I have been using D123 for design. Its by Autodesk and free for personal use. It isn’t overly complicated to use, and has all the tools to make things to scale.

    I hope to have my Z axis put together this afternoon before the Superbowl, while I’m at this I will print out my legs. Good luck on your build!

    Dave

    #7175
    Profile photo of Dave Schneider
    Dave Schneider
    Participant

    At 2:00 am I came to the realization that I printed the ie version of Better Middle Z. It all went together but was too large. Oh well, start again when my new filament arrives.

    #7204
    Profile photo of Dave Gun
    Dave Gun
    Participant

    Ouch, I printed an extra motor mount. I lost count and just kept making parts. This put me short on blue filament. I had an order into Amazon 2nd day air delivery for Hatchbox Filament. It took them 4 days to put 4 rolls into a box and ship it. They did make up for it by sending it overnight πŸ™‚

    #7205
    Profile photo of Dave Gun
    Dave Gun
    Participant

    WOW! That’s exactly what I said when I put together the Middle Assembly. Putting that together had to be the coolest part of the build. Then I started seeing all the mistakes I made (attached picture called OPPS). I forgot two bearings, and the bolts are all backwards in the the Middle Z. Well, it was so fun, I did it again. I took the Middle Assembly apart, fixed the problems and put it together again (attached Picture WOW). Attention to the assembly detail is important. With the bolts put in backwards, I would have had alignment problems when I put in the lead screw. It was helpful to build the model in 3D first so I had a better understanding of how this all fits together.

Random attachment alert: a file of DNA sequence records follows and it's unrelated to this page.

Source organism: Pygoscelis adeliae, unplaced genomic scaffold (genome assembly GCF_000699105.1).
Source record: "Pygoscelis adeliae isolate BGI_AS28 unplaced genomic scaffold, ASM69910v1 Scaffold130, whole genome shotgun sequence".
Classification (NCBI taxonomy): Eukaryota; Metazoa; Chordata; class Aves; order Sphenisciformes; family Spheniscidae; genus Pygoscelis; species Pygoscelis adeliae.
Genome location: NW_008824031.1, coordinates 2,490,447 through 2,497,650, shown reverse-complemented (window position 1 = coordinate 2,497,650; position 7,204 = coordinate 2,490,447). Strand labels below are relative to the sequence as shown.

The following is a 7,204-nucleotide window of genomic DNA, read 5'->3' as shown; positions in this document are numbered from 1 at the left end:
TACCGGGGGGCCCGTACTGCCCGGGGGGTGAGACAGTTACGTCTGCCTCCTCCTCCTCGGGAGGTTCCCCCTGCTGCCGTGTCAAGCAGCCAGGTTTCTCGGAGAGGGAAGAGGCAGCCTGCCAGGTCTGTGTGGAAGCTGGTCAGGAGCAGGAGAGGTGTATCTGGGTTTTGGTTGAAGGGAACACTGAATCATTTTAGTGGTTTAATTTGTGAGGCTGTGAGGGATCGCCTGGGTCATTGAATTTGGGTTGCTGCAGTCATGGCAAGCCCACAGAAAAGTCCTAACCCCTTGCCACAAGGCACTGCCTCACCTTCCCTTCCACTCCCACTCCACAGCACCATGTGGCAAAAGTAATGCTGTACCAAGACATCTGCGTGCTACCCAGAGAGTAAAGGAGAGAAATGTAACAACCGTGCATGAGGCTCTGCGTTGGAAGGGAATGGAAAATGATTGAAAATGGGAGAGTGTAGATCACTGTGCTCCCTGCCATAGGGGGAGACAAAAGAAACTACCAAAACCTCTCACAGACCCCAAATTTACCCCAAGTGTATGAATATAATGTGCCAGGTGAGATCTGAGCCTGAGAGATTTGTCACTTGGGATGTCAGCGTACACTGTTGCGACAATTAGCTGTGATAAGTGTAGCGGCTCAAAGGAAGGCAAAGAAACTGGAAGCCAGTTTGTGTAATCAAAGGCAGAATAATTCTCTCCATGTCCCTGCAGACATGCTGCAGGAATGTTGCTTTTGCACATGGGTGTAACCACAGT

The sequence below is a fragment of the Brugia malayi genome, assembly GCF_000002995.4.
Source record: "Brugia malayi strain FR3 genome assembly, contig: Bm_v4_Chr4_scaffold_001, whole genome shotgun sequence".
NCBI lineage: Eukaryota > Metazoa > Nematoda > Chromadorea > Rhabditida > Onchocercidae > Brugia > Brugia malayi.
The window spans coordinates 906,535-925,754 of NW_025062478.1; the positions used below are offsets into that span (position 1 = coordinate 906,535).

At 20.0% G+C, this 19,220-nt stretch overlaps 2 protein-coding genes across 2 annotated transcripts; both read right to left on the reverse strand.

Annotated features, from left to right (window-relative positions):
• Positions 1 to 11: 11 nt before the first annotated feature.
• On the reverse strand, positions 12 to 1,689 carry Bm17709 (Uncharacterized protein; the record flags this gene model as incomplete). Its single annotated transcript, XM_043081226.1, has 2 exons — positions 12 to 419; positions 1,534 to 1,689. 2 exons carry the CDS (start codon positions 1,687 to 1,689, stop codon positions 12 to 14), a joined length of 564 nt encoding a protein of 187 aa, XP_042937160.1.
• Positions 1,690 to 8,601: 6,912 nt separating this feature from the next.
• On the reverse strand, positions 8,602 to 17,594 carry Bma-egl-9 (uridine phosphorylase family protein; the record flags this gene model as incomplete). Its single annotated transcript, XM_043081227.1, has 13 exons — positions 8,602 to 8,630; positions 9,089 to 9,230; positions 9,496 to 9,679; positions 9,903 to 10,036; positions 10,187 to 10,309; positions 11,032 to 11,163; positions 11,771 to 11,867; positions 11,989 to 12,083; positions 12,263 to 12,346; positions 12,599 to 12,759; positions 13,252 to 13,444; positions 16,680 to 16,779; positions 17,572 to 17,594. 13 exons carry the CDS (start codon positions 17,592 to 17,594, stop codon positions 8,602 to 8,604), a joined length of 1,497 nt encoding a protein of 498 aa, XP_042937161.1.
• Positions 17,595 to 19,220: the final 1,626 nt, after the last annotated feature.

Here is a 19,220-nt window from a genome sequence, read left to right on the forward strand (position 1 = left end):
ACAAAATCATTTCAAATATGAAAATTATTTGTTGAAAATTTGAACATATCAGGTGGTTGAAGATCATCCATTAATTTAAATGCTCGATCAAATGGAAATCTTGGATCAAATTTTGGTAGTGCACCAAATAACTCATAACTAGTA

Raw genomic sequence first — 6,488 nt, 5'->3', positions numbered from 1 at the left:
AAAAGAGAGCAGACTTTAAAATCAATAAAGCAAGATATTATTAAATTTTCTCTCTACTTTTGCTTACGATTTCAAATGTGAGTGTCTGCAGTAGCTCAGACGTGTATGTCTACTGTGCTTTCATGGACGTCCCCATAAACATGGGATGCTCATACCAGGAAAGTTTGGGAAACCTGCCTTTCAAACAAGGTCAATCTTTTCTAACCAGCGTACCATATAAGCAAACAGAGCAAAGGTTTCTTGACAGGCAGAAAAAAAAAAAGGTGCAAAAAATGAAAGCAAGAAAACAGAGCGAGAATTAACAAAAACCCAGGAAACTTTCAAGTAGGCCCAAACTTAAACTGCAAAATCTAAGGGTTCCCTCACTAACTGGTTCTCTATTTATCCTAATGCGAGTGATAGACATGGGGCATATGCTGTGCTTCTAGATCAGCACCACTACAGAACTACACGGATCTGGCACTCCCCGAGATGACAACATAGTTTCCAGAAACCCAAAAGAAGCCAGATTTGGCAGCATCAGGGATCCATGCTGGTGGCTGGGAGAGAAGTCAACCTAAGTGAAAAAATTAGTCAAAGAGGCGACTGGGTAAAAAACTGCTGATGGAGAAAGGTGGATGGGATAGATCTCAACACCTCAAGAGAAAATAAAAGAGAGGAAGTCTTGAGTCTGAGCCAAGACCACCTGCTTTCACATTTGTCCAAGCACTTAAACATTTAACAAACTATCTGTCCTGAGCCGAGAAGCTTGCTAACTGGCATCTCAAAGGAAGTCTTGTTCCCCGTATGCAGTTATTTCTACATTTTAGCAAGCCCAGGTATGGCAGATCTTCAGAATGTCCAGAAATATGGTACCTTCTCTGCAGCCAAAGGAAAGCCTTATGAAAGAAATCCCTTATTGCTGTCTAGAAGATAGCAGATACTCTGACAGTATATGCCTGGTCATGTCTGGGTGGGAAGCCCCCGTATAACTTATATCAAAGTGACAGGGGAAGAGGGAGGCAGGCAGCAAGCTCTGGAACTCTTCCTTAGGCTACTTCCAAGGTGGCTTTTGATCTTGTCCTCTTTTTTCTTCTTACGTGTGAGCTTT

I couldn’t resist to put it all together, so I call this my test fit. The movement seems smooth and tight.

    I’m printing the legs now. I will work on mounting the stepper motors and wiring. After that I will put it on a good flat level base board and start squaring it up.

    #7474
    Profile photo of Dave Gun
    Dave Gun
    Participant

    Getting closer. The legs are on, I screwed and hot glued them. I had a lot of sanding and filing to get the conduits into the printed leg parts. I’m noticing a big difference in filaments. Some filaments take less post printing work than others.

    The frame is squared up, and I’m printing my tool holder. I have a small tool holder on now for testing. Next I will work on the wiring. I’m not going to use the solder-less connections. I made up some connectors and will post more on this later. I’m also going to ground all the metal parts. The air is dry here in the winter and electrostatic shocks are common. Electronics hate to be zapped with a few thousand volts.

    Dave

    #7585
    Profile photo of Dave Gun
    Dave Gun
    Participant

    It lives! Here is a Pen Plot:

    #7599
    Profile photo of Ryan
    Ryan
    Keymaster

    Nice! Sounds like it actually went pretty smooth for you. The video is with the 2 part rigid z, still? If so that is some good work on that.